British Columbia

'It will destroy the system,' says Crown about lawsuit challenging medicare

The B.C. government is making opening arguments in a landmark challege of the public health care system launched by a Vancouver private surgical centre.

B.C. government makes opening arguments in landmark challege of public health care system

The B.C. government is arguing a landmark challenge of the medicare system could undermine the principle of equal medical access for all Canadians. (CBC)

The B.C. government says a lawsuit challenging the public health care system risks propelling the country toward a two-tier model that would undermine the Canadian principle of equal medical access for all.

Crown lawyer Jonathan Penner told a B.C. Supreme Court a legal challenge looking to change the laws around private insurance and doctors' billing practices would create incentives that would drain the public system of workers and likely lengthen patient wait times.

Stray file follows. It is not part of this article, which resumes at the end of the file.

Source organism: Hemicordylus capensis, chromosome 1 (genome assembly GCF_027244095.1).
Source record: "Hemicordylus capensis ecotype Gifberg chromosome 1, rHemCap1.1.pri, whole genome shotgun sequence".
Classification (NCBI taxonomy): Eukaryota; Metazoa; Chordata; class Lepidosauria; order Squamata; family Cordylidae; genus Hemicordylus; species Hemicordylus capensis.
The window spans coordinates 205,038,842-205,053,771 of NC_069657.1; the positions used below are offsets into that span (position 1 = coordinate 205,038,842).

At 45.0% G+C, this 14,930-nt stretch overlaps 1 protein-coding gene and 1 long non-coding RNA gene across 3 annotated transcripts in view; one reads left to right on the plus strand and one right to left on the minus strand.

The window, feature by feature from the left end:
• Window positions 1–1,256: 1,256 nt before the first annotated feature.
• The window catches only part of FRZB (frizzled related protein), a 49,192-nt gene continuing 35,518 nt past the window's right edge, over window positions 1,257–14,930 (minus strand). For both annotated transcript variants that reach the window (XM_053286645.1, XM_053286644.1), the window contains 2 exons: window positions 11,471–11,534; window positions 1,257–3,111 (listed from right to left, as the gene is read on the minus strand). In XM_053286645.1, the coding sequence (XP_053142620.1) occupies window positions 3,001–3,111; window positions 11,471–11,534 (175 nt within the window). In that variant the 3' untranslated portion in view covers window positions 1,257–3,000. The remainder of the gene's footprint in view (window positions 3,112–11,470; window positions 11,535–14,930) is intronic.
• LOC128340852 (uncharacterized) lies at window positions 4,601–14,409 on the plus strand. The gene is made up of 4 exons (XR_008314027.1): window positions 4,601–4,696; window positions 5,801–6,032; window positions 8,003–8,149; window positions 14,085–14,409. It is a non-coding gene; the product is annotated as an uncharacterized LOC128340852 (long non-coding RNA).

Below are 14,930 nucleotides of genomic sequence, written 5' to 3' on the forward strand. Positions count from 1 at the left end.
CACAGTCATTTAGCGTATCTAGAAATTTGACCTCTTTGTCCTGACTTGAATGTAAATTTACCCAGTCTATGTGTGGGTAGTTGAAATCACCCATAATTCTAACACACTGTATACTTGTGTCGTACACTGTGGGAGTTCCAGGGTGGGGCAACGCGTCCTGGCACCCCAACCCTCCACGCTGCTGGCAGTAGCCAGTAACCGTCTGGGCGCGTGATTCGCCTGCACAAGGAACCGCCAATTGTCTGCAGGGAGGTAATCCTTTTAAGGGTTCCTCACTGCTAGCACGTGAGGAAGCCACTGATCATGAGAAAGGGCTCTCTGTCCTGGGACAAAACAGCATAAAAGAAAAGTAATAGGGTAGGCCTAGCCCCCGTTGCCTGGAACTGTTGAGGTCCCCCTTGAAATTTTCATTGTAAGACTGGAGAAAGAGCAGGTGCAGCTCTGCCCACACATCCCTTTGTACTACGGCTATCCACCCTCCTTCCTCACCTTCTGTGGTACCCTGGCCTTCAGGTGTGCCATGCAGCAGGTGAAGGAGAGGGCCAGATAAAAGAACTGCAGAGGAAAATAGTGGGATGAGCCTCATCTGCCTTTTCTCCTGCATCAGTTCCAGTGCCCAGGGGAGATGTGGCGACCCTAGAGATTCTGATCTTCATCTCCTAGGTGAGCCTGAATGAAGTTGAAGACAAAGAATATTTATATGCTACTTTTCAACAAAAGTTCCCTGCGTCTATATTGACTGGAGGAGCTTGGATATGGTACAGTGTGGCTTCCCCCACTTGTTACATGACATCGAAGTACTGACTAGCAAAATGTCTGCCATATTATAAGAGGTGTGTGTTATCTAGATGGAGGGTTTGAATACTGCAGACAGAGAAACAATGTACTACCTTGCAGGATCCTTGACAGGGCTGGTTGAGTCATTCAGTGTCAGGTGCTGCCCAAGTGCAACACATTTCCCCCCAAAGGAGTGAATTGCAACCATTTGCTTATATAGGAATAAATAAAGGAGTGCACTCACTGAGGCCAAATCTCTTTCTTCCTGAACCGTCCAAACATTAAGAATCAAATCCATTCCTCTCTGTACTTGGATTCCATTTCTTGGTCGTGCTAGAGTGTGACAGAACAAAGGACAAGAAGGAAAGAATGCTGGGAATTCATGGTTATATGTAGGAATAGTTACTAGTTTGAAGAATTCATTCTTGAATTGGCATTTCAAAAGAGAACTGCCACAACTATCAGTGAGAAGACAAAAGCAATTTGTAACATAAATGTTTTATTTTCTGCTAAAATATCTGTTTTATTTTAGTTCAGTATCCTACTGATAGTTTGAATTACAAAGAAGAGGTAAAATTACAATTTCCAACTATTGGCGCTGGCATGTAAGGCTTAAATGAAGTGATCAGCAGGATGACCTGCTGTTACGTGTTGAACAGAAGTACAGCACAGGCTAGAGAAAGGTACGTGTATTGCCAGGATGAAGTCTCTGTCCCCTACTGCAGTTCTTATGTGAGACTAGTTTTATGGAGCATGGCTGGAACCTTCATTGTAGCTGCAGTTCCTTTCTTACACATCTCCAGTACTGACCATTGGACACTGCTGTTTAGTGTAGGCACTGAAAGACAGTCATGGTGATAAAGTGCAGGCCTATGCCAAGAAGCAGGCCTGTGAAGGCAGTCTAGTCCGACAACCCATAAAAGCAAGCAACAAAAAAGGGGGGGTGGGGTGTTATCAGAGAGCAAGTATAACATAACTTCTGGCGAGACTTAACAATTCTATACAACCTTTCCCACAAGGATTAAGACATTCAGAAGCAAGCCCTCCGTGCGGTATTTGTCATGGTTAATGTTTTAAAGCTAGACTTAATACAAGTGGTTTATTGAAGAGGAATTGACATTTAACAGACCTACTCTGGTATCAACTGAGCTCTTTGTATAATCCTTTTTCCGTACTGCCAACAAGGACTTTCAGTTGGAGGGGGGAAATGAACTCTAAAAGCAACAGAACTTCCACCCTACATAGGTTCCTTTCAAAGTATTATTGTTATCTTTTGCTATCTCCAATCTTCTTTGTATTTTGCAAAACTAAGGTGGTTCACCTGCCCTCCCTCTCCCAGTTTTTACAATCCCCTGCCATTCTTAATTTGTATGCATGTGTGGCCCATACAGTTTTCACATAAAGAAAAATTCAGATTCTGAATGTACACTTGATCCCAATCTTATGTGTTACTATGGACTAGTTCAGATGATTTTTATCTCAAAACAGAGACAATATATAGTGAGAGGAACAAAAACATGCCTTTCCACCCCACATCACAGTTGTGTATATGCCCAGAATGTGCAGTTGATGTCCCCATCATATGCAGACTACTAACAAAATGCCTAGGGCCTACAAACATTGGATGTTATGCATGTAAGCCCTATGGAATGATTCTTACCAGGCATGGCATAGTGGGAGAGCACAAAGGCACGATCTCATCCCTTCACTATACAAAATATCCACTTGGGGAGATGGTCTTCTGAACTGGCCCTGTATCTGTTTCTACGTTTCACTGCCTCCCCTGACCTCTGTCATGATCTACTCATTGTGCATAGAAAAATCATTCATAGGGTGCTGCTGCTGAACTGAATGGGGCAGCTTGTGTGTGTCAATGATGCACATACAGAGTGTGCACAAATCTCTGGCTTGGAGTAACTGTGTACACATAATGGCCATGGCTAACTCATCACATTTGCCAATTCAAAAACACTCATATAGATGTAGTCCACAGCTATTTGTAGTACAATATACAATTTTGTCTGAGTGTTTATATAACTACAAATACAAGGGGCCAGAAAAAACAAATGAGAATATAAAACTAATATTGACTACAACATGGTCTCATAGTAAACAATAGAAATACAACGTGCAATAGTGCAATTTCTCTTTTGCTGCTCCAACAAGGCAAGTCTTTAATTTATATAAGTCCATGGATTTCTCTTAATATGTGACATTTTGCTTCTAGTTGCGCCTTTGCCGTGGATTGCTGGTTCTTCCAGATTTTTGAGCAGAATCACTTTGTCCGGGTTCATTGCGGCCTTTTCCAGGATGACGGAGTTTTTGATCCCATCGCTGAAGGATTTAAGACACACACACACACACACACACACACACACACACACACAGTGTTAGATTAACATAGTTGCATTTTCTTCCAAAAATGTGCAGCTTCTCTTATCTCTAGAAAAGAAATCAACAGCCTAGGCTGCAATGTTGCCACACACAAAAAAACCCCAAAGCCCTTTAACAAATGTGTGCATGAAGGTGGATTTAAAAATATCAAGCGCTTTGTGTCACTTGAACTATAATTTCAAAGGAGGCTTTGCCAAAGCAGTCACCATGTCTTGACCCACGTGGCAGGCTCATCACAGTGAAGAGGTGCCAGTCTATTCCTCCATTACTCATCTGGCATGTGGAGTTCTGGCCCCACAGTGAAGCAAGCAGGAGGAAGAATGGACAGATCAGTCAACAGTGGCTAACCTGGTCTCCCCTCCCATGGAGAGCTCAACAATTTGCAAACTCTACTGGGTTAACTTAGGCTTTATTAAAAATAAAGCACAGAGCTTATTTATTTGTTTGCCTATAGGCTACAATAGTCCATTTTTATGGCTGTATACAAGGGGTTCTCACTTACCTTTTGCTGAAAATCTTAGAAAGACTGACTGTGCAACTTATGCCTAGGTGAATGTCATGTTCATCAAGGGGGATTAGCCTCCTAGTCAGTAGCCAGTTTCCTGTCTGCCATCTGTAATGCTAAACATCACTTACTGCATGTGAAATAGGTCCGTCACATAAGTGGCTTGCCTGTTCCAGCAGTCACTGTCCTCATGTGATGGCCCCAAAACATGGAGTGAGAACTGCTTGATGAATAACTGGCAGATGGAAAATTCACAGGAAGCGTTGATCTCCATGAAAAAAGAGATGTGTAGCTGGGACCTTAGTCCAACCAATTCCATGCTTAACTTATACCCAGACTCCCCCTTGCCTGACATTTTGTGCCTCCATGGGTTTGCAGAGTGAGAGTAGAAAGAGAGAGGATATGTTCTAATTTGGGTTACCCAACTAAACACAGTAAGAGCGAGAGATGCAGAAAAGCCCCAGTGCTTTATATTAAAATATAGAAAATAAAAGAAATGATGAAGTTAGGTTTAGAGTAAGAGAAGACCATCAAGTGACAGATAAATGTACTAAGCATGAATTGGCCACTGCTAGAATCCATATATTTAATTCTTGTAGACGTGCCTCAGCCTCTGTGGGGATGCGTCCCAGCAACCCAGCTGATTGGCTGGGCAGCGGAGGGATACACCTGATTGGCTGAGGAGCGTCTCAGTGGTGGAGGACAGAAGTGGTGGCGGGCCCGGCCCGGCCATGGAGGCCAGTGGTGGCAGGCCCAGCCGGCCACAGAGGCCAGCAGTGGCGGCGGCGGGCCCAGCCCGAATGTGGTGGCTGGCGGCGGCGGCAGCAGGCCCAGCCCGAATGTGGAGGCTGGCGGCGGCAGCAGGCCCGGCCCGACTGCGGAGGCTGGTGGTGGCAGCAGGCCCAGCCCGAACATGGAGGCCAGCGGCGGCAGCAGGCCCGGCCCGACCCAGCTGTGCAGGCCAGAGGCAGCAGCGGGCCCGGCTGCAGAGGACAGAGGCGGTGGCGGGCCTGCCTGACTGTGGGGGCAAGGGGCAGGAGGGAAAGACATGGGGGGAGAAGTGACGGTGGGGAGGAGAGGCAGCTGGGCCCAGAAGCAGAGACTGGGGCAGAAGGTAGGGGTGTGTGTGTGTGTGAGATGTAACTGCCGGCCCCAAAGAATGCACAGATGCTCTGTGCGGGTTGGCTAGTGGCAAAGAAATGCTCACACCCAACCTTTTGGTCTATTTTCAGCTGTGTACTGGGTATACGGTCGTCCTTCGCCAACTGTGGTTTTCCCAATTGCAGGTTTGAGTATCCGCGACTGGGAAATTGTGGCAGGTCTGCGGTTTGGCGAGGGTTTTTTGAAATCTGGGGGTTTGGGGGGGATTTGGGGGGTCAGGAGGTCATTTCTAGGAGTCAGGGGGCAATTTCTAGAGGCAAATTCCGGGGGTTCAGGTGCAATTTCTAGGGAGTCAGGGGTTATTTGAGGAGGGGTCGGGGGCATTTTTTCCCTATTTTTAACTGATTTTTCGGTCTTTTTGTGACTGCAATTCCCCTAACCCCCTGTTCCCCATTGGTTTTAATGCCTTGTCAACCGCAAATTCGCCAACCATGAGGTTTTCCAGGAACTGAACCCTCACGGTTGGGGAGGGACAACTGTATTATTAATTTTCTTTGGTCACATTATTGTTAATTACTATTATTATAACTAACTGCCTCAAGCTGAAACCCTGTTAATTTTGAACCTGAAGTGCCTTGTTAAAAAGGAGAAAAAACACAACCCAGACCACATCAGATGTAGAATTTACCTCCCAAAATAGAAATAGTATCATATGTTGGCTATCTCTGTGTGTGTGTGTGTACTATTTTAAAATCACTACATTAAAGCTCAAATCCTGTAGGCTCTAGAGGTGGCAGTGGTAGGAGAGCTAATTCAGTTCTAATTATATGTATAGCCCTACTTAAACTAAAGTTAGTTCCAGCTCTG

Penner said medicare is designed to preserve a publicly managed, fiscally sustainable system and that the expansion of privatized elements would destroy that structure.

The Cambie Surgery Centre, a private surgical clinic in Vancouver, is suing the B.C. government for stopping doctors from providing medically necessary treatments in both the public and private systems, as well as for forbidding private insurance for core medical services.

A lawyer for the surgery centre has argued that a public-private system would help B.C. curb skyrocketing health care costs by releasing the pressure valve off the public system, freeing resources and shortening wait times.

The province's opening statement is expected to run until tomorrow, and the entire trial is scheduled to run through to February.

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